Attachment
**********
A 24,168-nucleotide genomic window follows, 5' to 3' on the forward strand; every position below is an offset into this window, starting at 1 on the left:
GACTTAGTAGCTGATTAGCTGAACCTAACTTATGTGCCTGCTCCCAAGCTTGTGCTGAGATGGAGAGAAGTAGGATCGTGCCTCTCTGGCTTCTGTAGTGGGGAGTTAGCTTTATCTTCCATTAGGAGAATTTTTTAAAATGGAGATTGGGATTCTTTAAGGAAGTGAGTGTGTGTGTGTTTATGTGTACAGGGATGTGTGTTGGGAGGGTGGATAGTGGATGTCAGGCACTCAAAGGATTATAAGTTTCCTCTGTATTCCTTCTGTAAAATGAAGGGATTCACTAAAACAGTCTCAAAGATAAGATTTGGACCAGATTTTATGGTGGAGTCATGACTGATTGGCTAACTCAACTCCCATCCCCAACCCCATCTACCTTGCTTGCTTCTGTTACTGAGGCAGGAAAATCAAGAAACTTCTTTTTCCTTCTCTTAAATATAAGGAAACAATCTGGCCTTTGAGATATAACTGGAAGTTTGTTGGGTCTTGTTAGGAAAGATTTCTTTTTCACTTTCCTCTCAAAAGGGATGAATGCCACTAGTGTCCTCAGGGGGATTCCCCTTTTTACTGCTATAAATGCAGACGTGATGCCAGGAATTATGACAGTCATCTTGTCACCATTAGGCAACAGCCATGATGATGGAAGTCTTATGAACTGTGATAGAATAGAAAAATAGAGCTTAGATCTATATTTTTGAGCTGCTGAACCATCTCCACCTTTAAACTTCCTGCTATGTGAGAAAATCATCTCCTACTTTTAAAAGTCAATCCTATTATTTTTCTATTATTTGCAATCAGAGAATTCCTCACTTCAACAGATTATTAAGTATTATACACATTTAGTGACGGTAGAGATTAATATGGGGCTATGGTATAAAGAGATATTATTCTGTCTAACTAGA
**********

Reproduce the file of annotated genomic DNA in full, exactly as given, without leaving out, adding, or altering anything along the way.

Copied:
A 24,168-nucleotide genomic window follows, 5' to 3' on the forward strand; every position below is an offset into this window, starting at 1 on the left:
GACTTAGTAGCTGATTAGCTGAACCTAACTTATGTGCCTGCTCCCAAGCTTGTGCTGAGATGGAGAGAAGTAGGATCGTGCCTCTCTGGCTTCTGTAGTGGGGAGTTAGCTTTATCTTCCATTAGGAGAATTTTTTAAAATGGAGATTGGGATTCTTTAAGGAAGTGAGTGTGTGTGTGTTTATGTGTACAGGGATGTGTGTTGGGAGGGTGGATAGTGGATGTCAGGCACTCAAAGGATTATAAGTTTCCTCTGTATTCCTTCTGTAAAATGAAGGGATTCACTAAAACAGTCTCAAAGATAAGATTTGGACCAGATTTTATGGTGGAGTCATGACTGATTGGCTAACTCAACTCCCATCCCCAACCCCATCTACCTTGCTTGCTTCTGTTACTGAGGCAGGAAAATCAAGAAACTTCTTTTTCCTTCTCTTAAATATAAGGAAACAATCTGGCCTTTGAGATATAACTGGAAGTTTGTTGGGTCTTGTTAGGAAAGATTTCTTTTTCACTTTCCTCTCAAAAGGGATGAATGCCACTAGTGTCCTCAGGGGGATTCCCCTTTTTACTGCTATAAATGCAGACGTGATGCCAGGAATTATGACAGTCATCTTGTCACCATTAGGCAACAGCCATGATGATGGAAGTCTTATGAACTGTGATAGAATAGAAAAATAGAGCTTAGATCTATATTTTTGAGCTGCTGAACCATCTCCACCTTTAAACTTCCTGCTATGTGAGAAAATCATCTCCTACTTTTAAAAGTCAATCCTATTATTTTTCTATTATTTGCAATCAGAGAATTCCTCACTTCAACAGATTATTAAGTATTATACACATTTAGTGACGGTAGAGATTAATATGGGGCTATGGTATAAAGAGATATTATTCTGTCTAACTAGA